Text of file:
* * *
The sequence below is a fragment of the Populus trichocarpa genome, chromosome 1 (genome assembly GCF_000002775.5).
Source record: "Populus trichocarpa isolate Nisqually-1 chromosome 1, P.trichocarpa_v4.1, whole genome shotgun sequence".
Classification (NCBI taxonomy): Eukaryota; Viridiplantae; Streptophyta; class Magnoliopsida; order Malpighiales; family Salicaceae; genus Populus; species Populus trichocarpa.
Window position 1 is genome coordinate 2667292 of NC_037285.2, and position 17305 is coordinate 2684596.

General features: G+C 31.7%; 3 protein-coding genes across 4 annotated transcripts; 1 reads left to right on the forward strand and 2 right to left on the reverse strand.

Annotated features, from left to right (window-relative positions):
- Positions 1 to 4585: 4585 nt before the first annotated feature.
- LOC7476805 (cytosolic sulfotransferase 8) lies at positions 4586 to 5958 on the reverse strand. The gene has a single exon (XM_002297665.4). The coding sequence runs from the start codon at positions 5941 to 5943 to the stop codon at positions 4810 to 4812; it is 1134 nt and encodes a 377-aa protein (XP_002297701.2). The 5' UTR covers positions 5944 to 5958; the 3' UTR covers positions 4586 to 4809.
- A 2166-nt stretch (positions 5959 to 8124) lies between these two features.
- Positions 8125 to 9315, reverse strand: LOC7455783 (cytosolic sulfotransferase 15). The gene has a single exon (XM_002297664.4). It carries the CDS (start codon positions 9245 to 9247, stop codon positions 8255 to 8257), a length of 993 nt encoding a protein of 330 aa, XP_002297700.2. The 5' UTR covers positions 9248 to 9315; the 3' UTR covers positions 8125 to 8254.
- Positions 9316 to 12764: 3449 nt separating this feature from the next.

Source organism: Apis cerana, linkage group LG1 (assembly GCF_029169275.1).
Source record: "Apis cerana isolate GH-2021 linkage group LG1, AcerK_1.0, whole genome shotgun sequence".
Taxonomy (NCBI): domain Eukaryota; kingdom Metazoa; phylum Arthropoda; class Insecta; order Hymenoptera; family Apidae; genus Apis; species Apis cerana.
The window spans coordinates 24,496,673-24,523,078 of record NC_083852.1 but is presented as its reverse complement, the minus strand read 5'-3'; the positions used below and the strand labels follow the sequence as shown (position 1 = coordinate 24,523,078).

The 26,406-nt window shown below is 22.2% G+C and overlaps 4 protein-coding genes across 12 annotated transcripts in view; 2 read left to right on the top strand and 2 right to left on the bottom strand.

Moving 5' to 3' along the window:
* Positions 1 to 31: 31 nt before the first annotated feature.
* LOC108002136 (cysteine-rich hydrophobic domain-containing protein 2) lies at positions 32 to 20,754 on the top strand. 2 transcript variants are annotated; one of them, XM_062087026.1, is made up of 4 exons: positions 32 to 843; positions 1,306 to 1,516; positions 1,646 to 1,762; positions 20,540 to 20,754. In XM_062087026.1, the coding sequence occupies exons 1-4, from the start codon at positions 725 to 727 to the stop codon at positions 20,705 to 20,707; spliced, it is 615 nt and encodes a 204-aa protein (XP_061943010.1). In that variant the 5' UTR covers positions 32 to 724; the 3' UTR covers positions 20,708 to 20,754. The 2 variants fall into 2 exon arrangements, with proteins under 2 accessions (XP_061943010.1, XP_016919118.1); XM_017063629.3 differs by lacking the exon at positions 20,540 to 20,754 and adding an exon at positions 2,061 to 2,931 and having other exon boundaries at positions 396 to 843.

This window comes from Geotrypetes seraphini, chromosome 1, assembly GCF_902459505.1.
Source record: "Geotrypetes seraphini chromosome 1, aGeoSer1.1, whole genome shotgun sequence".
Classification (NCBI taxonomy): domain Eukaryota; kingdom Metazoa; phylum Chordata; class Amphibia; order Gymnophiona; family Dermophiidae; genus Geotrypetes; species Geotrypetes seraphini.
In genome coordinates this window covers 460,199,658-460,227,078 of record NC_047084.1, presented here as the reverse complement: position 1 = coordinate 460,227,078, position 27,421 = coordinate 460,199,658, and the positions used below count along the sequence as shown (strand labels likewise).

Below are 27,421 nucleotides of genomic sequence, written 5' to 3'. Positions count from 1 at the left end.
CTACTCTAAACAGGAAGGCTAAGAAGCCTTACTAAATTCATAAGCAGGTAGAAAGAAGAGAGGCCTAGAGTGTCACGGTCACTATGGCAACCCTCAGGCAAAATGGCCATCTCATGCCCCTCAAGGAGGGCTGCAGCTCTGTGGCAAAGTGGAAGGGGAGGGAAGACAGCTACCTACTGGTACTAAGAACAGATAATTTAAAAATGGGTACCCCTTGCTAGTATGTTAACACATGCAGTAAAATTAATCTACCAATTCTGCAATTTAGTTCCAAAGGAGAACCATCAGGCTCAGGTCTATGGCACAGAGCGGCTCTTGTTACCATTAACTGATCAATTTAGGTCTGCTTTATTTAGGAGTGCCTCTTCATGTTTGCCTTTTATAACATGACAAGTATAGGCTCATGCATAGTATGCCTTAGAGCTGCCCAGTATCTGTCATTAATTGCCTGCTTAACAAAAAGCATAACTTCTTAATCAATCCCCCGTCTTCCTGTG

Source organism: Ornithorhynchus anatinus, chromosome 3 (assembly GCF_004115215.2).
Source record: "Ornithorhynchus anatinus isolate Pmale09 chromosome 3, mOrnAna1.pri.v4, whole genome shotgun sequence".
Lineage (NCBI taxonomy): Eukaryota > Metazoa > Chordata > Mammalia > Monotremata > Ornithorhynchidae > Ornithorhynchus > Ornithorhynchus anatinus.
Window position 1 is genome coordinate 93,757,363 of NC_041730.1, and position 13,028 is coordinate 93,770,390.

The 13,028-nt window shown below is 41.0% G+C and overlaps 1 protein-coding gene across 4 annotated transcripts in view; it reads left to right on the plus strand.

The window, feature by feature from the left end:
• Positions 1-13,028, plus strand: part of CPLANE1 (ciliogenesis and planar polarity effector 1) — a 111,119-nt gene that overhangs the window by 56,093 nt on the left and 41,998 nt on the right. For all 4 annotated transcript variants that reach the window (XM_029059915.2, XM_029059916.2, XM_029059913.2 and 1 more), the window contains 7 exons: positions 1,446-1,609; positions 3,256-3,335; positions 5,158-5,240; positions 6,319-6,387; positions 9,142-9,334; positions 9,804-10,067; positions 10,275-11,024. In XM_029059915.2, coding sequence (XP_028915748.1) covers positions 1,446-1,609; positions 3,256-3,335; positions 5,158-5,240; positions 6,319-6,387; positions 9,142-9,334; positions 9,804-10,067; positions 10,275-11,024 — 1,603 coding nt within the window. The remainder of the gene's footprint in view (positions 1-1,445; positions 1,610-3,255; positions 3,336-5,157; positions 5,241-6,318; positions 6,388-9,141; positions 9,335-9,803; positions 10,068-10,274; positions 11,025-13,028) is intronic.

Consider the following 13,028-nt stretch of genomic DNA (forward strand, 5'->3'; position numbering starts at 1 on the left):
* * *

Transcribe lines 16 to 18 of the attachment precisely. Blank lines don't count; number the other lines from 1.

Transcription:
The 26,406-nt window shown below is 22.2% G+C and overlaps 4 protein-coding genes across 12 annotated transcripts in view; 2 read left to right on the top strand and 2 right to left on the bottom strand.

Moving 5' to 3' along the window:
* Positions 1 to 31: 31 nt before the first annotated feature.